By Francisco Mumba

When examining whether an asylum-seeker meets the inclusion criteria of the 1951 Convention refugee definition, decision-makers must take into account all relevant facts and circumstances of the case and determine whether each of the following elements are present;

Outside the country of nationality or habitual residence

A person can only be a refugee if he or she is outside his or her country of nationality, or for those who are stateless (that is, without citizenship of any country), their country of habitual residence. This is a factual issue, which is to be established on the basis of documents, statements or any other information submitted by the applicant or obtained from other sources.

Well-foundedness and fear 

The term “well-founded fear” contains a subjective and an Objective element, and when determining refugee status, decision makers must consider both.

Fear is, by definition, a state of mind and hence a subjective condition, which will depend on the individual’s personal and family background, his or her personal experiences, and the way in which he or she interprets his or her situation. In practice, any expression of unwillingness to return is normally sufficient to establish the “fear” element of the refugee definition.

Whether or not the fear is “well-founded” must be assessed in the context of the situation in the applicant’s country of origin and in light of his or her personal circumstances. The decision-maker also needs to develop a detailed understanding of the applicant’s background, profile and experiences. Experiences of family members and/or other persons with a comparable profile will also be relevant. Asylum-seekers are not required to prove their fear “beyond reasonable doubt”, or that it would be “more probable than not” that the feared harm will materialize.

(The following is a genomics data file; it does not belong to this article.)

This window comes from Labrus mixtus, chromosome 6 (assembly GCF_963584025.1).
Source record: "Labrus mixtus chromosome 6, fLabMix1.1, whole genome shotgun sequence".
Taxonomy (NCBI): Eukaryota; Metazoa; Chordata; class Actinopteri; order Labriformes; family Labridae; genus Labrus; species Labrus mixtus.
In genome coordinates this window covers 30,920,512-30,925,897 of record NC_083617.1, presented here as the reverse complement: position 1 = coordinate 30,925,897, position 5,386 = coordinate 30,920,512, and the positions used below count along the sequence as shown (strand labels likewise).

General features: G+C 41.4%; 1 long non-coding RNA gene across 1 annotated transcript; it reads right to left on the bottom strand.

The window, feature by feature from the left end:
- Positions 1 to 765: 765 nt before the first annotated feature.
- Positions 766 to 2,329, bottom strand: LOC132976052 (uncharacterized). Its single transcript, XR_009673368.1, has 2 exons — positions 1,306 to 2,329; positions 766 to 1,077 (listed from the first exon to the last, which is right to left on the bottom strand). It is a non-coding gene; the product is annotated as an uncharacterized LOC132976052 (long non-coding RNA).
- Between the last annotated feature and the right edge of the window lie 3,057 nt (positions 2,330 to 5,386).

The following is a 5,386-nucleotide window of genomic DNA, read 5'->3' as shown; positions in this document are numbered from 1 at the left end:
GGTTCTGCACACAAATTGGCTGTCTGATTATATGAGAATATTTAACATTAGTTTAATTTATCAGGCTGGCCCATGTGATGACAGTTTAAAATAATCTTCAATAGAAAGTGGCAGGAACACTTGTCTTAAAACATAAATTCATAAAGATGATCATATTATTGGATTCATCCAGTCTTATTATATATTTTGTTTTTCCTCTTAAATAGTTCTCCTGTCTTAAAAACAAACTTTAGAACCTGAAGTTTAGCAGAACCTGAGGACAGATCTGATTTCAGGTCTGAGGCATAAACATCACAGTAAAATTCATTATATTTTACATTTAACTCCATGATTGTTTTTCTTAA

The applicant’s well-founded fear must relate to persecution. The concept of “persecution” is not defined in the 1951 Convention. From Article 33 of the 1951 Convention it can be inferred that a threat to life or physical freedom constitutes persecution, as would other serious violations of human rights. The preamble to the 1951 Convention refers to international human rights standards, and these provide a useful framework for analysis and Mr Biti on face of it meets all these conditions

Having raised the above government could reduce the questions being raised by citizens by providing specific answers for denying Tendai Biti Asylum. Without concrete reasons the government will be regarded as an accomplice for whatever would happen to to Tendai Biti.

Secondly it is serious abrogation of international law which Zambia is a state party to deny one asylum on the basis of allegations from  his country of origin.


Writer is a governance and conflict resolution expert.


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